Nauman Sadiq is an Islamabad-based attorney, columnist and geopolitical analyst focused on the politics of Af-Pak and MENA regions, neocolonialism and Petroimperialism.

More articles by:

Nauman Sadiq is an Islamabad-based attorney, columnist and geopolitical analyst focused on the politics of Af-Pak and MENA regions, neocolonialism and Petroimperialism.

September 18, 2018
Conn Hallinan
Britain: the Anti-Semitism Debate
Tamara Pearson
Why Mexico’s Next President is No Friend of Migrants
Richard Moser
Both the Commune and Revolution
Nick Pemberton
Serena 15, Tennis Love
Binoy Kampmark
Inconvenient Realities: Climate Change and the South Pacific
Martin Billheimer
La Grand’Route: Waiting for the Bus
John Kendall Hawkins
Seymour Hersh: a Life of Adversarial Democracy at Work
Faisal Khan
Is Israel a Democracy?
John Feffer
The GOP Wants Trumpism…Without Trump
Kim Ives
The Roots of Haiti’s Movement for PetroCaribe Transparency
Dave Lindorff
We Already Have a Fake Billionaire President; Why Would We want a Real One Running in 2020?
Gerry Brown
Is China Springing Debt Traps or Throwing a Lifeline to Countries in Distress?
Pete Tucker
The Washington Post Really Wants to Stop Ben Jealous
Dean Baker
Getting It Wrong Again: Consumer Spending and the Great Recession
September 17, 2018
Melvin Goodman
What is to be Done?
Rob Urie
American Fascism
Patrick Cockburn
The Adults in the White House Trying to Save the US From Trump Are Just as Dangerous as He Is
Jeffrey St. Clair - Alexander Cockburn
The Long Fall of Bob Woodward: From Nixon’s Nemesis to Cheney’s Savoir
Mairead Maguire
Demonization of Russia in a New Cold War Era
Dean Baker
The Bank Bailout of 2008 was Unnecessary
Wim Laven
Hurricane Trump, Season 2
Yves Engler
Smearing Dimitri Lascaris
Ron Jacobs
From ROTC to Revolution and Beyond
Clark T. Scott
The Cannibals of Horsepower
Binoy Kampmark
A Traditional Right: Jimmie Åkesson and the Sweden Democrats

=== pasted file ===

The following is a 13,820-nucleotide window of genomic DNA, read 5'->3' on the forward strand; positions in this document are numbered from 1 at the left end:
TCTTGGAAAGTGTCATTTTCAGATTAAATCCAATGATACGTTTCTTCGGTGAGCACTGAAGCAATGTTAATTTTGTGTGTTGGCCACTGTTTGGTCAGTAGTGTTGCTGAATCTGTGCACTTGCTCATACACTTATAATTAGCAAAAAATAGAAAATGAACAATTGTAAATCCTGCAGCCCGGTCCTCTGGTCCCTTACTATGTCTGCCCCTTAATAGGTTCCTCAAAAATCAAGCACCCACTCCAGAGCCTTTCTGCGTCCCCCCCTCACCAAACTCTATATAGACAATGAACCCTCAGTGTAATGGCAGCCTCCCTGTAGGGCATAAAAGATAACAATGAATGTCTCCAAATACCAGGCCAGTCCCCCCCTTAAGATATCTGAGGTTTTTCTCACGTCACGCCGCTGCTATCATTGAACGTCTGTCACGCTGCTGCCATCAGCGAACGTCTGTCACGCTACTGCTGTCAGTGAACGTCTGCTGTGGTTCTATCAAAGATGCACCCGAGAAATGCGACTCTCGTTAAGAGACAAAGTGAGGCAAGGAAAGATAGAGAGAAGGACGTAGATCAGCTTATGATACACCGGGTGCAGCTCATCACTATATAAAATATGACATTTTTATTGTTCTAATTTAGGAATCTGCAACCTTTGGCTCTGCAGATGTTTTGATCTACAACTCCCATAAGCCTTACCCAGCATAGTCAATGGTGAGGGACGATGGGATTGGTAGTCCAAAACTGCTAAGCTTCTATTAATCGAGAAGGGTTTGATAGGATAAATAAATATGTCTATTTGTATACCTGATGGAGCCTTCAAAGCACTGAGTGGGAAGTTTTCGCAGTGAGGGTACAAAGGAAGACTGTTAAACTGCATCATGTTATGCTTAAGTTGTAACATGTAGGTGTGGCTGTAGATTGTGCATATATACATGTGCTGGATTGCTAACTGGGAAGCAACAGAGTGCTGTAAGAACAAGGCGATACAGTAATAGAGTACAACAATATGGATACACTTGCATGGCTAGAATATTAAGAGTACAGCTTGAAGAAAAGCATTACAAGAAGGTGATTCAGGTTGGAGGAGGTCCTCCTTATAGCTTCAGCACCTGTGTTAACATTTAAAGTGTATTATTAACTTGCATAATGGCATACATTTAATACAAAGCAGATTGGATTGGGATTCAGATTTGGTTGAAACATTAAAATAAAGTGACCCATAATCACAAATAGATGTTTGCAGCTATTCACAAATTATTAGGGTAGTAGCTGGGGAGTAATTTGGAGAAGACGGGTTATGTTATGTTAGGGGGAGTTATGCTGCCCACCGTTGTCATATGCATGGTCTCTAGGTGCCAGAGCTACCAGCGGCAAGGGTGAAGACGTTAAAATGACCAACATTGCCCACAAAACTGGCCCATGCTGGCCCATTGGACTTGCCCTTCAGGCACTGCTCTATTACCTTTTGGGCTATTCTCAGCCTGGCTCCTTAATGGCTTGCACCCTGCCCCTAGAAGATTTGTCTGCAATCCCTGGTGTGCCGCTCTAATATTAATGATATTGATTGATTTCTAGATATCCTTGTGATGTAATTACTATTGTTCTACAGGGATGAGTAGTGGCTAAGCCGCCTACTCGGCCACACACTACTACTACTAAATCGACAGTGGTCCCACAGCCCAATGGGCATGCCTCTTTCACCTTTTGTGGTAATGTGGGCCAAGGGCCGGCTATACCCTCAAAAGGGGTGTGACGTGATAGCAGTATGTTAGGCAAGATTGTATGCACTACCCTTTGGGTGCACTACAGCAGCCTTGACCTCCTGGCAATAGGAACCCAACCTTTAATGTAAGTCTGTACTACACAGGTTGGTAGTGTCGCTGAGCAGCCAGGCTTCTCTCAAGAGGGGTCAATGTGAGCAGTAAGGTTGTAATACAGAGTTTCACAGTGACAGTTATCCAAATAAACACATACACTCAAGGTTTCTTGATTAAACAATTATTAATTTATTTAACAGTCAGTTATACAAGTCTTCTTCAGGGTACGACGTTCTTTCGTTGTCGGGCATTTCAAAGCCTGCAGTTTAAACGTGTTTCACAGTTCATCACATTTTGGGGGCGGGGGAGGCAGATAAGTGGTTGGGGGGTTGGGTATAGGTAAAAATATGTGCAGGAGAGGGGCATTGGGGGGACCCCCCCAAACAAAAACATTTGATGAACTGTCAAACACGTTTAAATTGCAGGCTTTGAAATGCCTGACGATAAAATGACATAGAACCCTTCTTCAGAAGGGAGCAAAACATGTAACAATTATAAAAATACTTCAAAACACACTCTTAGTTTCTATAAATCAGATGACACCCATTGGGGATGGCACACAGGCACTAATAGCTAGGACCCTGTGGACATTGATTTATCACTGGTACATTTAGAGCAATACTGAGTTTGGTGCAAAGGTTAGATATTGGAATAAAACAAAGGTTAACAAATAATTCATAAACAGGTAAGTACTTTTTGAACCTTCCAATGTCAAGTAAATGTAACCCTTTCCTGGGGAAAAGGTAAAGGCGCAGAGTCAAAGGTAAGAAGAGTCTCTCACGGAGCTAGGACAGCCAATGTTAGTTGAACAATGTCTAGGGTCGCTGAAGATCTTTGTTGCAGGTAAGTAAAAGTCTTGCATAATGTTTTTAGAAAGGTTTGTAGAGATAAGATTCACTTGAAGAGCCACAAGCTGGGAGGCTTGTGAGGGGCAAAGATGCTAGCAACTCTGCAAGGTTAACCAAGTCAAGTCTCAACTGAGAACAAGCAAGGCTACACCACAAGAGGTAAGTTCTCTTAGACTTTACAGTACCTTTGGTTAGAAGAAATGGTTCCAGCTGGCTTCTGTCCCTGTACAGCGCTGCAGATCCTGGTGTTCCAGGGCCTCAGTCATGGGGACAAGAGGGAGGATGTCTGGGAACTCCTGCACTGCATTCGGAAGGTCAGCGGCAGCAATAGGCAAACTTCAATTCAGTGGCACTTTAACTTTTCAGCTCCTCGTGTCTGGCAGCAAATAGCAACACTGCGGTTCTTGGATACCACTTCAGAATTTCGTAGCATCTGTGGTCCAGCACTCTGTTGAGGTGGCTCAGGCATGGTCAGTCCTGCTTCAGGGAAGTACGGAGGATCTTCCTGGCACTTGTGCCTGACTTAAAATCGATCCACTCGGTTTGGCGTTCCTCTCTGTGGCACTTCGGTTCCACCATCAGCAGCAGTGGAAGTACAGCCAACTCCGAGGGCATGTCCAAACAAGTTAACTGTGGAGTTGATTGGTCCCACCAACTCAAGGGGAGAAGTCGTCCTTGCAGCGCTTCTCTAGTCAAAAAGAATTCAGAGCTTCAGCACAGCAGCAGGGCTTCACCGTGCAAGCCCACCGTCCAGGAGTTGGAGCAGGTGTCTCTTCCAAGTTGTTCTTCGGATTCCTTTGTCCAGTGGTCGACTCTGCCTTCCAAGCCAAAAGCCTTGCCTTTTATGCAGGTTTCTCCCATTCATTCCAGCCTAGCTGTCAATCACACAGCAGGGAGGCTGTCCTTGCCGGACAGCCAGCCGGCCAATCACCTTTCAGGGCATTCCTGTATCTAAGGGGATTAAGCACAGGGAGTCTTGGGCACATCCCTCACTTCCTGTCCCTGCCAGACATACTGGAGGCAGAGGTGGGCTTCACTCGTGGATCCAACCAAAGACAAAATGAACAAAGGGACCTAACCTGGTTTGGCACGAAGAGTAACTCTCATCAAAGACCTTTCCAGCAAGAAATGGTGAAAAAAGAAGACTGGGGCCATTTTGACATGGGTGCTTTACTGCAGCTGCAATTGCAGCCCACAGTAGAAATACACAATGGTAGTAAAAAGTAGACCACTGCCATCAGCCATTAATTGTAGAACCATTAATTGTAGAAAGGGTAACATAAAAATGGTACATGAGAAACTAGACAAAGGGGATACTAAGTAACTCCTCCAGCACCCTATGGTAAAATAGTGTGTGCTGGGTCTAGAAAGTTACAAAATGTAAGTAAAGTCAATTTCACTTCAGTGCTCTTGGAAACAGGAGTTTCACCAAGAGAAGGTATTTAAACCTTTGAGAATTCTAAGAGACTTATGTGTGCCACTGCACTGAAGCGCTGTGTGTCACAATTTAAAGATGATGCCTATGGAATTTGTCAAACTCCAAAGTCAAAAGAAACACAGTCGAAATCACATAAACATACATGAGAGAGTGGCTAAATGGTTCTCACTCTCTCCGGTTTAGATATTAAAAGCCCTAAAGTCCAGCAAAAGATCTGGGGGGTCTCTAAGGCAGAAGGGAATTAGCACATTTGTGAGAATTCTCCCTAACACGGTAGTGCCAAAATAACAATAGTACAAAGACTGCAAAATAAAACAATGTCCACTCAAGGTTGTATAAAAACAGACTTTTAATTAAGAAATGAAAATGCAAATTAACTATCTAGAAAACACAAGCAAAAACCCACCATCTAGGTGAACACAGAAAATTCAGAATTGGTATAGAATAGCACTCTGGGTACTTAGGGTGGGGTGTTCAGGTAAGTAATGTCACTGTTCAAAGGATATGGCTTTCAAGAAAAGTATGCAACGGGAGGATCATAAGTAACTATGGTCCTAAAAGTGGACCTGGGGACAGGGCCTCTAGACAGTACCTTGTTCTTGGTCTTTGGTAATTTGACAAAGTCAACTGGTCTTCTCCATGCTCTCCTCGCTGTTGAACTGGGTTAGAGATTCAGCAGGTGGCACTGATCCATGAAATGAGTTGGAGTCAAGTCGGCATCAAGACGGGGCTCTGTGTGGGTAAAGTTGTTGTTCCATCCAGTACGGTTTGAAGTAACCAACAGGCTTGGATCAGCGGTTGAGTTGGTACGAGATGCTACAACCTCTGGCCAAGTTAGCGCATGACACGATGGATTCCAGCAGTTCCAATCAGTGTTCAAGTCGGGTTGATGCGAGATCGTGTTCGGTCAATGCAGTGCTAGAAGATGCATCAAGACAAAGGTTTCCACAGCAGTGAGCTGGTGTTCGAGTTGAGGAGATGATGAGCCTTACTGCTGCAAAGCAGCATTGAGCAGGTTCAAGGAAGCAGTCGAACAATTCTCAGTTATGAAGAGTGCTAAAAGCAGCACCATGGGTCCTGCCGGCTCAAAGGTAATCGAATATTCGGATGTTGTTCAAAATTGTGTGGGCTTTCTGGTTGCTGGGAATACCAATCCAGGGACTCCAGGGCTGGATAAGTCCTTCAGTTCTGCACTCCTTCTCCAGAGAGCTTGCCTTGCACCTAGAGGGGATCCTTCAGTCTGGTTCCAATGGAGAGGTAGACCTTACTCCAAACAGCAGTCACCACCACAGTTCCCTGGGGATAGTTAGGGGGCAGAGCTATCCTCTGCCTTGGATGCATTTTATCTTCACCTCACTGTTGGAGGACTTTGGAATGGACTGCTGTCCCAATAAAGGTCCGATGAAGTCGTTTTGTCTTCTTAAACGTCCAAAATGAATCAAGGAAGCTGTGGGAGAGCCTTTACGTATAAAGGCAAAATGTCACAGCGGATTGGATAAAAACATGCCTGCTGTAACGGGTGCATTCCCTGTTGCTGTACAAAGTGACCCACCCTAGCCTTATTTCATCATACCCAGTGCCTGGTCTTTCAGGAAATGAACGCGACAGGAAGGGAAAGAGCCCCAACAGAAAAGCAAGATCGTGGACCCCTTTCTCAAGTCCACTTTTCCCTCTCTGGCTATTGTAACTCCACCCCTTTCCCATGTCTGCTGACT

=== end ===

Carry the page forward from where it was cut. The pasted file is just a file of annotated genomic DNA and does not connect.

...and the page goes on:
Laura Flanders
History Markers
Weekend Edition
September 14, 2018
Friday - Sunday
Carl Boggs
Obama’s Imperial Presidency
Joshua Frank
From CO2 to Methane, Trump’s Hurricane of Destruction
Jeffrey St. Clair
Maria’s Missing Dead
Andrew Levine
A Bulwark Against the Idiocy of Conservatives Like Brett Kavanaugh
T.J. Coles
Neil deGrasse Tyson: A Celebrity Salesman for the Military-Industrial-Complex
Jeff Ballinger
Nike and Colin Kaepernick: Fronting the Bigots’ Team
David Rosen
Why Stop at Roe? How “Settled Law” Can be Overturned
Gary Olson
Pope Francis and the Battle Over Cultural Terrain
Nick Pemberton
Donald The Victim: A Product of Post-9/11 America
Ramzy Baroud
The Veiled Danger of the ‘Dead’ Oslo Accords
Kevin Martin
U.S. Support for the Bombing of Yemen to Continue
Robert Fisk
A Murder in Aleppo
Robert Hunziker
The Elite World Order in Jitters
Ben Dangl
After 9/11: The Staggering Economic and Human Cost of the War on Terror
Charles Pierson
Invade The Hague! Bolton vs. the ICC
Robert Fantina
Trump and Palestine
Daniel Warner
Hubris on and Off the Court
John Kendall Hawkins
Boning Up on Eternal Recurrence, Kubrick-style: “2001,” Revisited
Haydar Khan
Set Theory of the Left
FacebookTwitterGoogle+RedditEmail